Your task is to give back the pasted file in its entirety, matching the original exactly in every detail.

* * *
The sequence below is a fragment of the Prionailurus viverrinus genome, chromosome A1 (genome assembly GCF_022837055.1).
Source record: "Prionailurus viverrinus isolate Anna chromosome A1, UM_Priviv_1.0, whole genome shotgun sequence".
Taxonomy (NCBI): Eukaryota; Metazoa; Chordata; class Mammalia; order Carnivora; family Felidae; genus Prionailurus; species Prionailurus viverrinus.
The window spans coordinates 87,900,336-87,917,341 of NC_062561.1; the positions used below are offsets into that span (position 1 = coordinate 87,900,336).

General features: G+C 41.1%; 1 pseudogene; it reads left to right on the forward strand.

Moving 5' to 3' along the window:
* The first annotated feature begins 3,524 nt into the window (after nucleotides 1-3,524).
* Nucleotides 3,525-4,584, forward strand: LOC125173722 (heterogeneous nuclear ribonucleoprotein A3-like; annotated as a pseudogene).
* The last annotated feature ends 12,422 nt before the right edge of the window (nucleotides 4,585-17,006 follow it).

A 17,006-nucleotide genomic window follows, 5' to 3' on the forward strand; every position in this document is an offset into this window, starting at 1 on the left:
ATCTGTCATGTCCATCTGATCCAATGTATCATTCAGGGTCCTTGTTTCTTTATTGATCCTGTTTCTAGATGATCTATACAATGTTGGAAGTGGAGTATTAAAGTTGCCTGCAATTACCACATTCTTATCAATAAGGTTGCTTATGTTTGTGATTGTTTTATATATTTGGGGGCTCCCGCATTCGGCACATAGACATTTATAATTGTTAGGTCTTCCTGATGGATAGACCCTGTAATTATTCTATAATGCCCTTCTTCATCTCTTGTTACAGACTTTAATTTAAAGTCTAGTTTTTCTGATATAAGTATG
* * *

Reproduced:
The sequence below is a fragment of the Prionailurus viverrinus genome, chromosome A1 (genome assembly GCF_022837055.1).
Source record: "Prionailurus viverrinus isolate Anna chromosome A1, UM_Priviv_1.0, whole genome shotgun sequence".
Taxonomy (NCBI): Eukaryota; Metazoa; Chordata; class Mammalia; order Carnivora; family Felidae; genus Prionailurus; species Prionailurus viverrinus.
The window spans coordinates 87,900,336-87,917,341 of NC_062561.1; the positions used below are offsets into that span (position 1 = coordinate 87,900,336).

General features: G+C 41.1%; 1 pseudogene; it reads left to right on the forward strand.

Moving 5' to 3' along the window:
* The first annotated feature begins 3,524 nt into the window (after nucleotides 1-3,524).
* Nucleotides 3,525-4,584, forward strand: LOC125173722 (heterogeneous nuclear ribonucleoprotein A3-like; annotated as a pseudogene).
* The last annotated feature ends 12,422 nt before the right edge of the window (nucleotides 4,585-17,006 follow it).

A 17,006-nucleotide genomic window follows, 5' to 3' on the forward strand; every position in this document is an offset into this window, starting at 1 on the left:
ATCTGTCATGTCCATCTGATCCAATGTATCATTCAGGGTCCTTGTTTCTTTATTGATCCTGTTTCTAGATGATCTATACAATGTTGGAAGTGGAGTATTAAAGTTGCCTGCAATTACCACATTCTTATCAATAAGGTTGCTTATGTTTGTGATTGTTTTATATATTTGGGGGCTCCCGCATTCGGCACATAGACATTTATAATTGTTAGGTCTTCCTGATGGATAGACCCTGTAATTATTCTATAATGCCCTTCTTCATCTCTTGTTACAGACTTTAATTTAAAGTCTAGTTTTTCTGATATAAGTATG